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Motlow State Community College
P.O. Box 8500
Lynchburg, TN 37352-8500
(931) 393-1500

Local and International Speakers Headline Black History Programs

February 9, 2011

An international view of Black History will be presented to Motlow communities this month as the college hosts three guest speakers and performers who were born as nearby as Lincoln County, Tenn. and as far away as Malawi, Central Africa.
Headlining the performances are Lewis Curtis, of Fayetteville, a Buffalo Soldier; Todd Suttles of Murfreesboro, actor and singer; and Masankho Banda, of Malawi, Central Africa, an international dancer and peace activist, according to Brenda Cannon, director of student and campus relations.  All performances are free and open to the public.
"This year's Black History Month programs provide a range of diversity that everyone can appreciate and enjoy," Cannon said. "Our audiences will hear personal stories from local unsung heroes to an international presenter. Although their stories differ, their plights are the same. The programs are a collaborative effort of Motlow's Student Affairs Unit and International Education Committee."
Curtis, a World War II veteran, will speak at 11 a.m. on Feb. 15, at Motlow's Fayetteville Center. A Lincoln County native, born in the Lewis Curtif of FayettevilleDelrose community, Curtis will reflect about his life as a young boy and his service in the United States Army's Colored 24th infantry, which eventually became known as the Buffalo Soldiers. The presentation will include his perspective on the transformation from segregation to integration and its impact on the political and social processes. Recognizing Curtis' accomplishments and contributions to the nation and local community, the city of Fayetteville recently named a street in his honor.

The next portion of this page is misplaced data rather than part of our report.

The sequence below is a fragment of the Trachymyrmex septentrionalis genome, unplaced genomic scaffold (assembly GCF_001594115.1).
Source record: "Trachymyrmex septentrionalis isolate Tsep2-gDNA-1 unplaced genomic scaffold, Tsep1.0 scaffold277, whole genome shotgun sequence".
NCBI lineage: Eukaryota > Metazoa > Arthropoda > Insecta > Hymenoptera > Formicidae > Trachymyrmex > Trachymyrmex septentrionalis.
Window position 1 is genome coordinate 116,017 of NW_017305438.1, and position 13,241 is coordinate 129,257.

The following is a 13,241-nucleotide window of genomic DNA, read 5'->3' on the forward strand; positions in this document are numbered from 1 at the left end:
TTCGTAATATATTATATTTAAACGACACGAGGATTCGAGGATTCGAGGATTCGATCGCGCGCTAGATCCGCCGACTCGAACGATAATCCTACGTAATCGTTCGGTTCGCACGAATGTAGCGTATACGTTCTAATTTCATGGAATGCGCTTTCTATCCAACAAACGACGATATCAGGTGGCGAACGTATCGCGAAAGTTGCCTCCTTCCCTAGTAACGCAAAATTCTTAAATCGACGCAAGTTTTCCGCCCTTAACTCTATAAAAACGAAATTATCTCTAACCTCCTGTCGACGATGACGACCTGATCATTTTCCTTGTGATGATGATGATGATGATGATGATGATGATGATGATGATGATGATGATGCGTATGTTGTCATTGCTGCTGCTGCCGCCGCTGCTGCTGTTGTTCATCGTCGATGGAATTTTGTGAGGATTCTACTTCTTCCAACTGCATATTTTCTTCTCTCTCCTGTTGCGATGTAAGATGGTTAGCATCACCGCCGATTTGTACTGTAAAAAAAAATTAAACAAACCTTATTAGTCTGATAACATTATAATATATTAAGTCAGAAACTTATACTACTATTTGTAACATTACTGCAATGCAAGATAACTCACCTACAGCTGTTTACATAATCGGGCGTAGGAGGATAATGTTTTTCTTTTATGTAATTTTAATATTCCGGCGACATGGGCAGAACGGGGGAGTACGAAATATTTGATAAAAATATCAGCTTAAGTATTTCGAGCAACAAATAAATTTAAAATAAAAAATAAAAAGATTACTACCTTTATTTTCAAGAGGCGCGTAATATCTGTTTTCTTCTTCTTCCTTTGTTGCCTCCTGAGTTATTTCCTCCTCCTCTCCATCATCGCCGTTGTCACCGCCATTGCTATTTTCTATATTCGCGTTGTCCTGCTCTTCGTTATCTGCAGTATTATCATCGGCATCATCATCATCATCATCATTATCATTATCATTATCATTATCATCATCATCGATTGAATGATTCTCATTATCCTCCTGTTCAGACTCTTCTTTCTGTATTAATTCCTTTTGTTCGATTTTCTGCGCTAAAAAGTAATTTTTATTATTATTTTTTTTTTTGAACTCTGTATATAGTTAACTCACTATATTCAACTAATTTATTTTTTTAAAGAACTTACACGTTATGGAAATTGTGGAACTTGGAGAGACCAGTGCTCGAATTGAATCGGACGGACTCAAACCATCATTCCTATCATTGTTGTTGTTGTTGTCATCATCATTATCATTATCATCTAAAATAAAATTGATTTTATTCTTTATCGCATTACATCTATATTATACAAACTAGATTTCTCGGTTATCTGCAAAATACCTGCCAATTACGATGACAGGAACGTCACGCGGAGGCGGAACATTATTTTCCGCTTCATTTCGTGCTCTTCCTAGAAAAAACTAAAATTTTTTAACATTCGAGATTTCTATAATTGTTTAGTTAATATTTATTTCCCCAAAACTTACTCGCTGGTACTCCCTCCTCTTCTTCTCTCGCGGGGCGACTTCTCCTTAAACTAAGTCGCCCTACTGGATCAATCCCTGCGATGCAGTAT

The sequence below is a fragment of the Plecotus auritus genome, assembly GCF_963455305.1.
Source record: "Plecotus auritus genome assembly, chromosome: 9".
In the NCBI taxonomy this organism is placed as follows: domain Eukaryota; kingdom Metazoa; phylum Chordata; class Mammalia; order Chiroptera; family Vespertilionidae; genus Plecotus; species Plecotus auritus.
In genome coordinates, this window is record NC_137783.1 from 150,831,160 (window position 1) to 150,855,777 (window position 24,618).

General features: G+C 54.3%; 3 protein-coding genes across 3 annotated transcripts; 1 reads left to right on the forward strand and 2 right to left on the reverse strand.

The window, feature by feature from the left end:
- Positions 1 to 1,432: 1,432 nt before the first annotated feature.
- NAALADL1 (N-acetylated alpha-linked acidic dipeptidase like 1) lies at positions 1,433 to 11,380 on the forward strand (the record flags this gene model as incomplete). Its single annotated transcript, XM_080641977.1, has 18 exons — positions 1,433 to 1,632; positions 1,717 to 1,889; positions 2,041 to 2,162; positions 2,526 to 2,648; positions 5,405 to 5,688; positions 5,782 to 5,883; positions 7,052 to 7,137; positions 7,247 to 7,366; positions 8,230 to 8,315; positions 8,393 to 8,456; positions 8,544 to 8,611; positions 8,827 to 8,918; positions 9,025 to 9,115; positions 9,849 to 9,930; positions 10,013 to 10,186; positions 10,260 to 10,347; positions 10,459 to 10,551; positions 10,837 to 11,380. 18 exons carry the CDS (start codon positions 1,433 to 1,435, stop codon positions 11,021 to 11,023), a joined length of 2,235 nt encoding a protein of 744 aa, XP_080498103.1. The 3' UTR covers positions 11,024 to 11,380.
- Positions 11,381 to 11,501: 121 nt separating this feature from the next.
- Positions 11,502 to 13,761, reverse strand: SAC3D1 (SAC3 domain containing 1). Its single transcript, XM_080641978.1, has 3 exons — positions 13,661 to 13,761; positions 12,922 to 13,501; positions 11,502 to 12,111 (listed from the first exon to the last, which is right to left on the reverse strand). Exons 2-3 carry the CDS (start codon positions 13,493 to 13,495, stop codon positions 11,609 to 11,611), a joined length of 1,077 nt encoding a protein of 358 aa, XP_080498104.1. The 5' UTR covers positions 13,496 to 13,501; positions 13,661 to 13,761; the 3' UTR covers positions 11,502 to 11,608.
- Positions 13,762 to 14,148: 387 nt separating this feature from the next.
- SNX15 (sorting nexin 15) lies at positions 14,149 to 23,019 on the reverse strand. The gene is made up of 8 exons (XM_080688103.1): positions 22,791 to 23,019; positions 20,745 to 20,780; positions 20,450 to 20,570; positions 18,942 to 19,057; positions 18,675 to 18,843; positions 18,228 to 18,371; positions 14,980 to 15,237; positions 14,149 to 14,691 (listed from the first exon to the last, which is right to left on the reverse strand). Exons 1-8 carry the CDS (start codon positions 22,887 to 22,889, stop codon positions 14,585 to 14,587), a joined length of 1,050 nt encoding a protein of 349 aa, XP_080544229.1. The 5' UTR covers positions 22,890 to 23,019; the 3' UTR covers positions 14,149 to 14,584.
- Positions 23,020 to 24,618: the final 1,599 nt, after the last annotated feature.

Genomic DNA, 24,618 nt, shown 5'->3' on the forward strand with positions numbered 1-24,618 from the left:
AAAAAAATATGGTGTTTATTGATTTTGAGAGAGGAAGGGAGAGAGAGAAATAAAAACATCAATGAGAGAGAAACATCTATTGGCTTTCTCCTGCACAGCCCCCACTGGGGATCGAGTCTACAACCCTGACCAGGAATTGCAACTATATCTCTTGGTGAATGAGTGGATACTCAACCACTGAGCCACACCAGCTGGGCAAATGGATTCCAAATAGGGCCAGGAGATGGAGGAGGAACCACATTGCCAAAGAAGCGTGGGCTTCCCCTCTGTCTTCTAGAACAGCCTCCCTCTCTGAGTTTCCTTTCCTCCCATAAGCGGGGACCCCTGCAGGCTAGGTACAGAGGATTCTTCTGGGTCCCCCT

Todd Suttles, singer and actor, will present a public performance of "Songs that Brought Us" at 6 p.m. on Feb. 18 in Marcum Technology Center, 105 complex, on the Moore County campus. View the flyer. His 60-minute production takes the audience on a journey through the history of African American music and its impact on society. The solo performance opens with the story of one of the oldest Negro spirituals written, followed by a moving rendition of Ole Man River. The play moves forward, capturing music from the 1930s to the present. The pianist is William Richardson.
Suttles, who is a fitness expert and music and theatre enthusiast, has performed with numerous high profile artists, including gospel legend Walter Hawkins, Martina McBride, Grammy Award winner Tim O'Brien, Kathy Mattea, Steven Curtis Chapman, Moody Blues, and the Nashville Chamber Orchestra.Todd Suttles

Suttles earned a master's degree from Middle Tennessee State University and is employed as the assistant director of campus recreation at Vanderbilt University. He has trained more than 100 professional athletes and has coached at MTSU and Vanderbilt. He is a member of the celebration arts team at World Outreach Church in Murfreesboro.

Complete details of Masankho Kamsisi Banda's performances at all Motlow sites the week of February 22-25 will be announced next week according to Jeannie Brown, coordinator of International Education at Motlow. For more information on Black History activities, contact Cannon at 931.393.1548 or or Brown at 800.654.4877, ext. 1730 or